What Is The Job Outlook For Dental Hygienists
One thing is certain: Dentistry is a growth field. And even in a solo practice, dentists dont work alone: Dental hygienists provide many of the critical services that patients need for optimal dental health. In fact, most patients spend far more time with their hygienists than they do the dentist when they come in for their cleanings.
All this means that the job outlook for dental hygienists is good. According to the U.S. Bureau of Labor and Statistics , the overall employment outlook for dental hygienists is going to increase 6% from 2019 to 2029. That makes it one of the faster-growing careers in the U.S.
There will certainly be job opportunities for dental hygienists the question is, is this the right career path for you? While we cant answer that question for you, personally, we can note that the field is growing faster every year, and there will be a lot of demand for trained hygienists in the future.
What Is The Average Salary Of A Dental Hygienist
The BLS compiles data on annual salaries for most professional positions in the U.S. It found that the median annual wage for hygienists is $76,200 per year. That salary varies from state to state of course. In California, for example, the mean wage is over $100,000 per year. In Ohio, its around $67,000.
Employment And Job Outlook For Dental Hygienists
Dental hygienists hold about 173,900 jobs, and about 96 percent of dental hygienists work in offices of dentists. A small number work for employment services in physicians offices or other industries. The number of jobs exceed the number of hygienists because multiple job holding is common. Over 50 percent of dental hygienists work part-time.
Job growth for dental hygienists is expected to increase by 36 percent in the next decade, which is much faster than average for all occupations. This is mainly in response to a growing demand for dental care and more use of hygienists. As a growing emphasis is placed on preventative dental care, population grows and older people increasingly retain more teeth, there will be a growing demand for dental services. Job prospects will vary by geographical location, but are expected to be favorable in most areas. Dental hygienists who wish to practice in areas that have an abundance of dental hygiene programs may experience keen competition for jobs because graduates are permitted to practice only in the State in which they are licensed.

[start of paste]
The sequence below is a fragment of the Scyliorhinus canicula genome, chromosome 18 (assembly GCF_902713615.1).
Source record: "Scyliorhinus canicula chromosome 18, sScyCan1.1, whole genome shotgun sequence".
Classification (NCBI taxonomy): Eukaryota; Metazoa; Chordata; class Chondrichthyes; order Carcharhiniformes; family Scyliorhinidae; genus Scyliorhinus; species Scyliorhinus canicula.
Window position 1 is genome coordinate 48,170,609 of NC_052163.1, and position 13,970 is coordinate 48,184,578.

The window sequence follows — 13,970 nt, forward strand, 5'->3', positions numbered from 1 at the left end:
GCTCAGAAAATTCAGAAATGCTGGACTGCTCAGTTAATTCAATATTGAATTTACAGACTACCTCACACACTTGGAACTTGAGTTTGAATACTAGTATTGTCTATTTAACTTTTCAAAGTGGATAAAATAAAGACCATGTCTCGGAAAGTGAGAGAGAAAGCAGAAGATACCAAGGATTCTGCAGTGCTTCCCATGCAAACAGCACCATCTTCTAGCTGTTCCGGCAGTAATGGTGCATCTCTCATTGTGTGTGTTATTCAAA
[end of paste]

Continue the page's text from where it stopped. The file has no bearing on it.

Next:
Some job growth will occur because older dentists who are less likely to employ dental hygienists are leaving the occupation to be replaced by recent graduates, who are more likely to employ one or more hygienist. More dental hygienists are expected to be hired to perform preventative dental care, as dentists workloads increase so that they may devote their time to more complex procedures.
Recommended Reading: Free Online Career Development Courses
You Only Need An Associate Degree
You’re much closer to getting a job as a hygienist because all you need to get started is an associate degree. The dental hygiene program at Ferris is a three-year program, the first year is the pre-professional year, the second and third years are devoted to the dental hygiene professional courses.